So when I tune my browser to a spring Red Sox game, sure, I'm rooting for each at bat. And, yes, I'm working on my ability to follow the game while I do my work, since games that matter are only a few weeks away (and work never goes away). But, really, what I'm doing is listening to music, like some cool jazz, feeling the groove, tuning in to musical soundtrack of spring itself.

With Joe Castiglione on vocals.

[This blog also appears on FenwayWest, a community blog by a group of ex-pat New Englanders who still bow to the Red Sox. Check it out!]

Tuesday, March 4, 2008

Eco-sabateurs got it all wrong

These fools are also the bad guys.

I mean the so-called Earth Liberation Front, the so-called "eco"-saboteurs who burned a row of luxury homes near Seattle this week.

Fools. And not on our team -- I mean the dispersed, tribal, independent "culture hackers" out to not just fight the present culture afflicting people and planet, but is out to actually create a new, sustainable, fair, simple, adapted and adaptable culture that promotes both freedom and individual style, and symbiosis with with land and other people. (Hey, aim high!)

Yes, I loathe McMansions, too. But what the fools who took to burning these homes is missing is the fact that you can't defeat an enemy by becoming the enemy. And If short-sighted selfish gluttony -- i.e. McMansions -- are a form of violence that these fools seek to confront, then you can't do that with more violence. That keeps violence itself -- including the violence of self-serving greed and waste -- alive in the culture.

Here's whatI believe: Yes, the culture itself must change. But when it comes to real cultural change, then evolution is the only real revolution.

That is real monkey wrenching.

But don't I use the monkey wrench, from Edward Abbey's The Monkey Wrench Gang, as my personal symbol? And isn't The Monkey Wrench Gang about ... well, eco-saboteurs?

Well, yeah. But what I believe to be important about that book was not its theme, as much as it was its attitude: compassionate arrogance, physical connection with place and land, intelligent redneck-ism, and a patriotic willingness to fight for that which you love and need.

And in that, I believe the "monkey wrenching" was Abbey's resisting the present culture and acting to forge a new culture by speaking taboos in that book, by daring to put those themes out there in an accessible, entertaining, understandable way. That is the real revolution of The Monkey Wrench Gang -- not the story the book told.

But burning houses? That's not monkey wrenching, because nothing was achieved by burning but personal gratification. And much was hurt -- like, a potential message to the world at large about what's wrong with the trophy-home industry -- that would have gone much further toward real, long-term change in the culture at large.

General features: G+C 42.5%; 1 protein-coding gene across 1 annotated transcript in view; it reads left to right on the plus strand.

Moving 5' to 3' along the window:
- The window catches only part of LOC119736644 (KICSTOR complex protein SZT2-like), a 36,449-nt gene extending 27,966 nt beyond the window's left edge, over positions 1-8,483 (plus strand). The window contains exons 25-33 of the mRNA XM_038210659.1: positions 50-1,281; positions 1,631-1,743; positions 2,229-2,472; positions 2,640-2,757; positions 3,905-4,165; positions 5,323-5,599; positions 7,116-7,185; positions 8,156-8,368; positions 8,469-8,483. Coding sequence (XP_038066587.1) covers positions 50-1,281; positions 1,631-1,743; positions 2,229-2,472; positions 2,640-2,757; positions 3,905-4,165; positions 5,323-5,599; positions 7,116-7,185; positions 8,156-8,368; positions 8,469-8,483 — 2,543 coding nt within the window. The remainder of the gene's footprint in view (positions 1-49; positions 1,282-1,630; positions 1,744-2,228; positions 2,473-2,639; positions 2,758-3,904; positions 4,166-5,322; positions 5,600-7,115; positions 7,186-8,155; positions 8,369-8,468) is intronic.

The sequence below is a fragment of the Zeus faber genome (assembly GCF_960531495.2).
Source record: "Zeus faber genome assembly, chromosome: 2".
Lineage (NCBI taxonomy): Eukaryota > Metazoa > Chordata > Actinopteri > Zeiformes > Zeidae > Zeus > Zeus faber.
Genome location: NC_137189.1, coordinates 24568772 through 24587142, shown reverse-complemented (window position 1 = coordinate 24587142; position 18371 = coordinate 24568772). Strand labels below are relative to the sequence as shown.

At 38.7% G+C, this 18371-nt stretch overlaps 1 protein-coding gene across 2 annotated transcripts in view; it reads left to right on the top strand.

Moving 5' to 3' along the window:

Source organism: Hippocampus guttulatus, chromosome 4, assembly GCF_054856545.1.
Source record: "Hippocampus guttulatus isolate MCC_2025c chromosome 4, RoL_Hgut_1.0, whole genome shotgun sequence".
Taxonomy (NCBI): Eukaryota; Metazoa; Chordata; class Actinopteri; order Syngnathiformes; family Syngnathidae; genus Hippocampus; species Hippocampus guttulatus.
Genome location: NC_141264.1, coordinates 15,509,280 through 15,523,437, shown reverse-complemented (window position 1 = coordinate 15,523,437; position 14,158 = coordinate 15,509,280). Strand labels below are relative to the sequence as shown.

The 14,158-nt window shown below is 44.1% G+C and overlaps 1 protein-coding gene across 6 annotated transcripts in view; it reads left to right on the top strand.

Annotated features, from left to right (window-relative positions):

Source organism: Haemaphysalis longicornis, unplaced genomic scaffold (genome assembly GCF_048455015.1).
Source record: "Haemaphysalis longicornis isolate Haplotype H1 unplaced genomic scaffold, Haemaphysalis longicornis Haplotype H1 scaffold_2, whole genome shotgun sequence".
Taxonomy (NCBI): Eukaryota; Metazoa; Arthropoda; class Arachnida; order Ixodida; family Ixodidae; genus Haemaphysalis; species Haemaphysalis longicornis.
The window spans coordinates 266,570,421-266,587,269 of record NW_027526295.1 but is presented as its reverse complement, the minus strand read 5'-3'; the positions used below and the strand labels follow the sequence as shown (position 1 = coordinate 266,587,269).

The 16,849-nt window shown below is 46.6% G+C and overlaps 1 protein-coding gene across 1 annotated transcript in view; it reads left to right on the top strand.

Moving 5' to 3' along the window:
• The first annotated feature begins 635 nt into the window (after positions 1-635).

Want to fight? Be different from that you're fighitng.

Want change? Be the change for all to see.

Want to get the message to others? Don't be a fool.

Sunday, March 2, 2008

Spring things


Some signs spring is upon us:
  • Flipping that kitchen calendar to "March."
  • Playing hooky with the kids. I call them in "well" to school -- they feel too good to sit inside all damn day! -- and we pass the day skiing lovely, light early-spring snow under the warm and naked sun.
  • Sitting in the the hot tub (speaking of naked ...) listening to the birds whistle happy songs while feasting on the re-stocked feeders my wife has hanging all around our backyard.
  • The snowpack settles and sublimates and melts its way in half -- yst still is two feet deep in the yard.
  • The days smell as rich and moist as a wet dog.
  • Back to the ritual of sleeping outside once a week with Webb on the back back deck off his room. Orion just hangs up there with his bow eternally drawn toward Farmington.
  • I wake up early, and the day is already light.
  • In the middle of the day I crack the windows throughout the house to finally let fresh air flow and circulate and flush out the stale air of winter.
  • When I work in my office, in the mid-afternoon I open the door and windows and I'm pretty much working outside.
  • Pretty much ... yet suddenly I can hear the canyonlands call ...
  • Riding Lift 8 with friends, the conversation keeps veering back toward river trips ...
  • Baseball on in the afternoons (thanks to MLB.com and XM). Sure, it's only spring training baseball, but it's still baseball! (And my wife groans ...)